There is a nasty plan to compel unemployed people to work picking up litter etc. We await full details of this plan but the government has made a big effort to publicise it, in advance of the detailed announcement, but confirmed that it is their intention. It is very odd because there are already powers to cut or suspend benefit if someone isn’t looking for work actively enough or has turned down offers of work or training. And I can confirm that these powers are used frequently and people on very low incomes are subject to benefit cuts if they do not seek work with sufficient enthusiasm. This new proposal is clearly intended to be punitive and to humiliate those  who are forced to do such work. It is shocking that the coalition is putting this forward.

In the ’70s and ’80s, when unemployment rose very rapidly, under both the Callaghan and Thatcher governments, there were schemes to employ unemployed people on community programs that did good work in local areas, gave unemployed people a chance to contribute and were supported by all sides. I have been expecting the government to announce the re-establishment of such programs, instead we get this nasty proposal!

Student fees up to £9,000 and a market in higher education

Fees as high as £9,000 are very shocking. The government has withdrawn its support for higher education and then given the universities the power to charge very high fees to get back the money they have lost. They have even argued that this will be good because it will give great power to students to demand the courses they want. We will have a market in higher education as well as a hierarchy of universities, and lots of students with lots of debt starting out on their adult life.

For my generation it was different, all of us from non-wealthy families got a full grant. Those from wealthy families had their tuition paid for and a partial grant. In those days graduates could easily get jobs and all my contemporaries with whom I am still in touch have, like me, worked every day of their lives since they graduated and therefore paid tax for all that time. We also studied the subjects that interested us because we weren’t haunted by the debt we would have to repay. The ethos of the times was that we should contribute to society rather than seek our own enrichment. I think this was a better way of funding higher education and nurturing decent values in society.

Housing benefit

The government has announced that it will not pay housing benefit for families who are unemployed or low-paid of more than £400 per week. I am stunned to find out that some families are paying rent of £400 a week, but it is of course the consequence of the policy of successive governments to encourage a constant growth in house prices. This has made some people feel rich, a lot of people take on too much debt and created a mad escalation in the price of housing.  It also severely distorts where our society puts it’s investment. So if house prices go up and governments encourage the growth of the private rented sector, as they have, then we will have high rents. Now there are to be some areas where people are unemployed or on low pay cannot live. I presume they will be evicted and have to hunt for cheap accommodation in poorer areas. This is yet another sign of growing inequality in Britain.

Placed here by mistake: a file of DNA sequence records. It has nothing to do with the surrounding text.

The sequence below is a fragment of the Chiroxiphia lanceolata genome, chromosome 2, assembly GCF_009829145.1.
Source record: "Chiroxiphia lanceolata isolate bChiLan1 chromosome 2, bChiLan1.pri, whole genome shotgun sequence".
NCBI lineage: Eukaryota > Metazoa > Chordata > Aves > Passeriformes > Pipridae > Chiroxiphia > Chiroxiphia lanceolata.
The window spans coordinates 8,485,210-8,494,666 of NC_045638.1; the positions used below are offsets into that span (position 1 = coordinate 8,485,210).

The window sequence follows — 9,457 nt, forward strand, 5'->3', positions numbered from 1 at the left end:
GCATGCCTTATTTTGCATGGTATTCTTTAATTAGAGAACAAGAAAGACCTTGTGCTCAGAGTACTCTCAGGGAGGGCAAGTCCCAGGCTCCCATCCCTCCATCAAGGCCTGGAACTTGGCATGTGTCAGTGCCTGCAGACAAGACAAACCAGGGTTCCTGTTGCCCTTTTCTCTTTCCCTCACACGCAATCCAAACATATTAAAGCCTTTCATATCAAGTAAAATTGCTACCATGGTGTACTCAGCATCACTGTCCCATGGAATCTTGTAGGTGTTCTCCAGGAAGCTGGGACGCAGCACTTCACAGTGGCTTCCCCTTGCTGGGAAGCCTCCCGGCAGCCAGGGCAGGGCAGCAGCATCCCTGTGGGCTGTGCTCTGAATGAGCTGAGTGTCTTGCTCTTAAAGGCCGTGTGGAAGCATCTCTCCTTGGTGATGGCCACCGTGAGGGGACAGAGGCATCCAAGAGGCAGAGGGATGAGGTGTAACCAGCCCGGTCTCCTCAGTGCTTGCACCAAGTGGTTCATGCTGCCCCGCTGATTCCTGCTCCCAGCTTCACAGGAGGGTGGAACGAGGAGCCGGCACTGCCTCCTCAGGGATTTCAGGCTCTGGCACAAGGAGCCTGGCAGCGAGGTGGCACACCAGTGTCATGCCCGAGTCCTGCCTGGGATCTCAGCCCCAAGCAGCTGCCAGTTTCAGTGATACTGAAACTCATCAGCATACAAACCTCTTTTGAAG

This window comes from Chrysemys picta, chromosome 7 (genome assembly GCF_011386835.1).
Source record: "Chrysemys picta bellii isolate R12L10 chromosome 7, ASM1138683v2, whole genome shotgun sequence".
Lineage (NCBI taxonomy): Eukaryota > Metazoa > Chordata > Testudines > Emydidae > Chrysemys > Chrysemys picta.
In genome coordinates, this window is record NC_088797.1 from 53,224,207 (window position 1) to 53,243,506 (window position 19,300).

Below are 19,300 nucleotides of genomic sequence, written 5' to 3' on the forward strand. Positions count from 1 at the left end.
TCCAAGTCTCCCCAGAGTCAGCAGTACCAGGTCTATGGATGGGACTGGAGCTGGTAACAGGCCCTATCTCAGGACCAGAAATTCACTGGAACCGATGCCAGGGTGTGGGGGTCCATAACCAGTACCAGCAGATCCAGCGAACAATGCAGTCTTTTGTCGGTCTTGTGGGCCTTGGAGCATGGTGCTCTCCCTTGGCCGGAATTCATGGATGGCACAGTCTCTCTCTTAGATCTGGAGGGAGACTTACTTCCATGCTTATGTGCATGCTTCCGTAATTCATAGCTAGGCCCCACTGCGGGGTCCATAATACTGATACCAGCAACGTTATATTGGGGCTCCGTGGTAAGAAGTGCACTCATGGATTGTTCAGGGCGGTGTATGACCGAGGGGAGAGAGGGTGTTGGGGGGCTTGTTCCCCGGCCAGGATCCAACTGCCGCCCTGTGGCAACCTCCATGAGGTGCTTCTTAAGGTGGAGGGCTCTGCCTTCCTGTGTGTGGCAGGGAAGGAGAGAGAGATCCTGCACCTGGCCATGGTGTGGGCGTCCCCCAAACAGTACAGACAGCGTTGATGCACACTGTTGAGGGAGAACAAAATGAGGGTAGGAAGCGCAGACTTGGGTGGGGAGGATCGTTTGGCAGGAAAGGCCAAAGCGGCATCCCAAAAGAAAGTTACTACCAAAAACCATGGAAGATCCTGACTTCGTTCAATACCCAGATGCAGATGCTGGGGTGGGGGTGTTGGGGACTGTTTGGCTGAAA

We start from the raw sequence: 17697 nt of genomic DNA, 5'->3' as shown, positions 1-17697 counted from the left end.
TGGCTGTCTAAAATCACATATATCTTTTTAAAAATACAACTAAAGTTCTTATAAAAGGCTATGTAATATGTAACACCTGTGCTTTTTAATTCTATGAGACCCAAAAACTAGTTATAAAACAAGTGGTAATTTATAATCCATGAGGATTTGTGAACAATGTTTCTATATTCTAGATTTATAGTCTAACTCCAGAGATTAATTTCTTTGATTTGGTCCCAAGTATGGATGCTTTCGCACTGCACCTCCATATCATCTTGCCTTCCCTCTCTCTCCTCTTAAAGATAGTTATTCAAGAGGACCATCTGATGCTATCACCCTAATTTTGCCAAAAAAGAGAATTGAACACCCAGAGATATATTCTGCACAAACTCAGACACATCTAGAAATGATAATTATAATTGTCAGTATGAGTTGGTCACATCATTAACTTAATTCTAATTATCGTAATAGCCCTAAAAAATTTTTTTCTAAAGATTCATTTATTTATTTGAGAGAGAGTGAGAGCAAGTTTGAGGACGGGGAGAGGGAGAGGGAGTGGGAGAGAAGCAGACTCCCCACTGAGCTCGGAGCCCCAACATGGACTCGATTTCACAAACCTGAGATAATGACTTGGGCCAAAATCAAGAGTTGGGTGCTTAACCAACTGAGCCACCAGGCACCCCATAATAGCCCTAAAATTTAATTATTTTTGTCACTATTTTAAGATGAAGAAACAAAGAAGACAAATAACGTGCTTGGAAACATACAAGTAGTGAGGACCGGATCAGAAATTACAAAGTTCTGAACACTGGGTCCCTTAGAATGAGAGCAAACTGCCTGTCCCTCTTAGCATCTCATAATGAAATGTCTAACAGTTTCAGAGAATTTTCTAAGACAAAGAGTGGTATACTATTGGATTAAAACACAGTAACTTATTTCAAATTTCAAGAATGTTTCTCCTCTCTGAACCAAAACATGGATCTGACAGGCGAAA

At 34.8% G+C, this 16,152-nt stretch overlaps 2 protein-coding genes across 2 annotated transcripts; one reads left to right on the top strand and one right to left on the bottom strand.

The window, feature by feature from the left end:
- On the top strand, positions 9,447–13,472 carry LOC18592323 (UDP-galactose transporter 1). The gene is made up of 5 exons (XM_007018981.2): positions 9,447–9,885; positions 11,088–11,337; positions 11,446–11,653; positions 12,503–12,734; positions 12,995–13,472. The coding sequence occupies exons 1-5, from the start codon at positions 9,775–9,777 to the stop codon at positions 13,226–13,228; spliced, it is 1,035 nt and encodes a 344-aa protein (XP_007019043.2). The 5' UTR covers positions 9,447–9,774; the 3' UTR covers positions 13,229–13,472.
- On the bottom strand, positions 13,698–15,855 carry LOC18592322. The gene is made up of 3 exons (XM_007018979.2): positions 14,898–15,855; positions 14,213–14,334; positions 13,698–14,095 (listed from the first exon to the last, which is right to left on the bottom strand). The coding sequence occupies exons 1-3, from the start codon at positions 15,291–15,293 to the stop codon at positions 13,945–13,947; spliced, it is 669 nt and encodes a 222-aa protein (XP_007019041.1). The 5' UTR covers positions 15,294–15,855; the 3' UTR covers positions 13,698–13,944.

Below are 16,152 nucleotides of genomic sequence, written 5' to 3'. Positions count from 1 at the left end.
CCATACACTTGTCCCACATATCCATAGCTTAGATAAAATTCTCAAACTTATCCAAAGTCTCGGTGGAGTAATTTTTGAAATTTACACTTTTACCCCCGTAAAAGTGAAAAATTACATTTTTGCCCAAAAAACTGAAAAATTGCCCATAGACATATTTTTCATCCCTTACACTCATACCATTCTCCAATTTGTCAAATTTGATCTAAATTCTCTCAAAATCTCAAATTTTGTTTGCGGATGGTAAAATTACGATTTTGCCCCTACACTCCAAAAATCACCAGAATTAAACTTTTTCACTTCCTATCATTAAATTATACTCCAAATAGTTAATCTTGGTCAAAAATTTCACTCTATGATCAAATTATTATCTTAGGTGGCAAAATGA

Israel and universal jurisdiction

Israel has announced that it will no longer have talks with Britain unless our law on universal jurisdiction is changed. The law in question is the Geneva Convention  Act of 1957. In the aftermath of the terrible crimes of the Second World War, the UK like many others took the power to arrest and try anyone suspected of grave breaches of the Fourth Geneva Convention. Normally the courts deal only with those who live within their jurisdiction but these crimes are so serious that they were thought appropriate for universal jurisdiction.The crimes that fall fully under universal jurisdiction in England and Wales are torture, hostage taking and war crimes committed in an international armed conflict.

A wide number of people can also be prosecuted for genocide, war crimes in internal armed conflicts and crimes against humanity, but suspects generally need to live here or have a close connection here.For all these crimes, at present the law enables a victim to apply to a district judge to issue an arrest warrant, but it then requires Attorney-General consent for there to be charges.

It is because the courts issued warrants against senior Israelis on the basis of because of Israeli behaviour in Gaza that Israel is kicking up such a fuss. Both the last government and the current one has promised to change the law to please Israel. What a tragedy this is and what and historical irony, the answer is for Israel to cease to breach international law rather than us to change our law to make it more difficult to bring war criminals to justice.

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